STACY RODRIGUEZ, ACTUATE LAW: Now that you are operationally ready for November 30th, please make sure that your new policies, procedures, processes, workflows, controls, and training programs addressing Regulation F adjustments are formally documented and complete. That includes call and conversation frequency, time/place/medium preferences, electronic communications (including obtaining and documenting consent and withdrawal of consent), credit reporting waiting periods, time-barred debt, vendor oversight and auditing, etc. This is essential for handling the new wave of litigation defense and audits that are sure to follow.
JOANN NEEDLEMAN, CLARK HILL: Industry should stay calm and take deep breaths. You are prepared and there are numerous resources out there to assist.
Your staff is going to have to listen and talk to consumers differently. The next couple of months should be spent monitoring and re-training staff to ensure they are communicating in ways that the consumer wants.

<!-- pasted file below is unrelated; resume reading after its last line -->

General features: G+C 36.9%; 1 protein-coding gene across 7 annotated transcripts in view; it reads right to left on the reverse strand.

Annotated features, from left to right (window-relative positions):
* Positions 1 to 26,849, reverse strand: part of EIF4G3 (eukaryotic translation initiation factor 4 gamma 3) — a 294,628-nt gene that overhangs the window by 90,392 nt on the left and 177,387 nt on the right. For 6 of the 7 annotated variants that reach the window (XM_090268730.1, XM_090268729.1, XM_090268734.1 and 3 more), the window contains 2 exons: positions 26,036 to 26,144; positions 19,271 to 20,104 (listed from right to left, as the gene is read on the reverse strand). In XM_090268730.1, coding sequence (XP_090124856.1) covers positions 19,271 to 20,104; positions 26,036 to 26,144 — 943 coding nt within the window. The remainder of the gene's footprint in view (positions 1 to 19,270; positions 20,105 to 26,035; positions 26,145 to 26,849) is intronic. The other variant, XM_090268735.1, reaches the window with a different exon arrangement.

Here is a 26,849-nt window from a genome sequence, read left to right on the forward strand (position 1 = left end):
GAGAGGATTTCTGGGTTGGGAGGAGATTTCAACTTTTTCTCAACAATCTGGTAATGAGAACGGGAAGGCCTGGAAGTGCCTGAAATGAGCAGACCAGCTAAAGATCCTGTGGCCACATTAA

STEFANIE JACKMAN, BALLARD SPAHR: Validation notices present fairly low-hanging fruit for claims seeking to establish the limits of Regulation F’s safe harbor protections. Be prepared for those claims to start coming very soon.
JUDD PEAK, CAPITAL ACCOUNTS: For me, the best lesson from my Reg F experience (and by extension, advice to others) is to build and strengthen those relationships with your creditor/clients. Proper Reg F compliance requires enhanced data and engagement from the creditors, and getting there has underscored the importance of good communication channels and flow of information. The Reg F process has forced those interactions to occur more frequently, but having that rapport will only serve to benefit you in the future.
DAVID KAMINSKI, CARLSON & MESSER: With regard to Regulation F and the Model Notice, now is not the time to panic. Most of the industry has done its homework for months and strived to comply as best as possible. Yes, there are many unknowns and we are venturing into new territory. But, we are here for you and we will stand by your side and continue to work with you and support you as we all boldly go where no one has gone before.
RICK PERR, KAUFMAN, DOLOWICH & VOLUCK: Follow the Rule. It seems simple, but many agencies are looking for ways around the Rule instead of how to comply with it. While some of the safe harbors may not be very helpful, compliance with the Rule beats defending a lawsuit any day.